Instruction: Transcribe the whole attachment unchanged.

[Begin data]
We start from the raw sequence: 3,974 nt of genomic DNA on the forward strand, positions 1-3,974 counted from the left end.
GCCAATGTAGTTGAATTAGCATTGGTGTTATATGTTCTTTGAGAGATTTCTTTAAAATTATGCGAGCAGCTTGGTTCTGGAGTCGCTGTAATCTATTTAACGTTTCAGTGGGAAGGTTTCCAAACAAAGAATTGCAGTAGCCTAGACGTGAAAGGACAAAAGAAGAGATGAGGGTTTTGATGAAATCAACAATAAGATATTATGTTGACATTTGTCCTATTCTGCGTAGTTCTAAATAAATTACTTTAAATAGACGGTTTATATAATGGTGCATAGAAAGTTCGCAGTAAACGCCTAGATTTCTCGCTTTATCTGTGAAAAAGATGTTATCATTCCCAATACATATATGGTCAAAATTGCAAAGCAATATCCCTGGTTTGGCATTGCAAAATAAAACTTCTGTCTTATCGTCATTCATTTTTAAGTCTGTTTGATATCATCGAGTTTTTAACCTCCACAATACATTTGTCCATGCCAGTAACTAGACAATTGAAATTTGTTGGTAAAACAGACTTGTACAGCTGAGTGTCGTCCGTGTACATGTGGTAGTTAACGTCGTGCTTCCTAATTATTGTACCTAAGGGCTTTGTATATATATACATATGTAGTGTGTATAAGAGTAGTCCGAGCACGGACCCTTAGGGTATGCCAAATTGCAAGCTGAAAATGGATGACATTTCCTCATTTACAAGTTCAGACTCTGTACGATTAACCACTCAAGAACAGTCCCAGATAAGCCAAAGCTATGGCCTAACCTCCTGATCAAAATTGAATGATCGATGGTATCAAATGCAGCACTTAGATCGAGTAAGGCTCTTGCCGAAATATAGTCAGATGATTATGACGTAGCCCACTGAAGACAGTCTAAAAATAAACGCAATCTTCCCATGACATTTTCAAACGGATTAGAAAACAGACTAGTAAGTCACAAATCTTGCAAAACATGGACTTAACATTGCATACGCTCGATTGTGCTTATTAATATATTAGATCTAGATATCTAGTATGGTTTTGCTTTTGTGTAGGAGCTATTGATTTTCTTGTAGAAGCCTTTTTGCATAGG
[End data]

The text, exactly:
We start from the raw sequence: 3,974 nt of genomic DNA on the forward strand, positions 1-3,974 counted from the left end.
GCCAATGTAGTTGAATTAGCATTGGTGTTATATGTTCTTTGAGAGATTTCTTTAAAATTATGCGAGCAGCTTGGTTCTGGAGTCGCTGTAATCTATTTAACGTTTCAGTGGGAAGGTTTCCAAACAAAGAATTGCAGTAGCCTAGACGTGAAAGGACAAAAGAAGAGATGAGGGTTTTGATGAAATCAACAATAAGATATTATGTTGACATTTGTCCTATTCTGCGTAGTTCTAAATAAATTACTTTAAATAGACGGTTTATATAATGGTGCATAGAAAGTTCGCAGTAAACGCCTAGATTTCTCGCTTTATCTGTGAAAAAGATGTTATCATTCCCAATACATATATGGTCAAAATTGCAAAGCAATATCCCTGGTTTGGCATTGCAAAATAAAACTTCTGTCTTATCGTCATTCATTTTTAAGTCTGTTTGATATCATCGAGTTTTTAACCTCCACAATACATTTGTCCATGCCAGTAACTAGACAATTGAAATTTGTTGGTAAAACAGACTTGTACAGCTGAGTGTCGTCCGTGTACATGTGGTAGTTAACGTCGTGCTTCCTAATTATTGTACCTAAGGGCTTTGTATATATATACATATGTAGTGTGTATAAGAGTAGTCCGAGCACGGACCCTTAGGGTATGCCAAATTGCAAGCTGAAAATGGATGACATTTCCTCATTTACAAGTTCAGACTCTGTACGATTAACCACTCAAGAACAGTCCCAGATAAGCCAAAGCTATGGCCTAACCTCCTGATCAAAATTGAATGATCGATGGTATCAAATGCAGCACTTAGATCGAGTAAGGCTCTTGCCGAAATATAGTCAGATGATTATGACGTAGCCCACTGAAGACAGTCTAAAAATAAACGCAATCTTCCCATGACATTTTCAAACGGATTAGAAAACAGACTAGTAAGTCACAAATCTTGCAAAACATGGACTTAACATTGCATACGCTCGATTGTGCTTATTAATATATTAGATCTAGATATCTAGTATGGTTTTGCTTTTGTGTAGGAGCTATTGATTTTCTTGTAGAAGCCTTTTTGCATAGG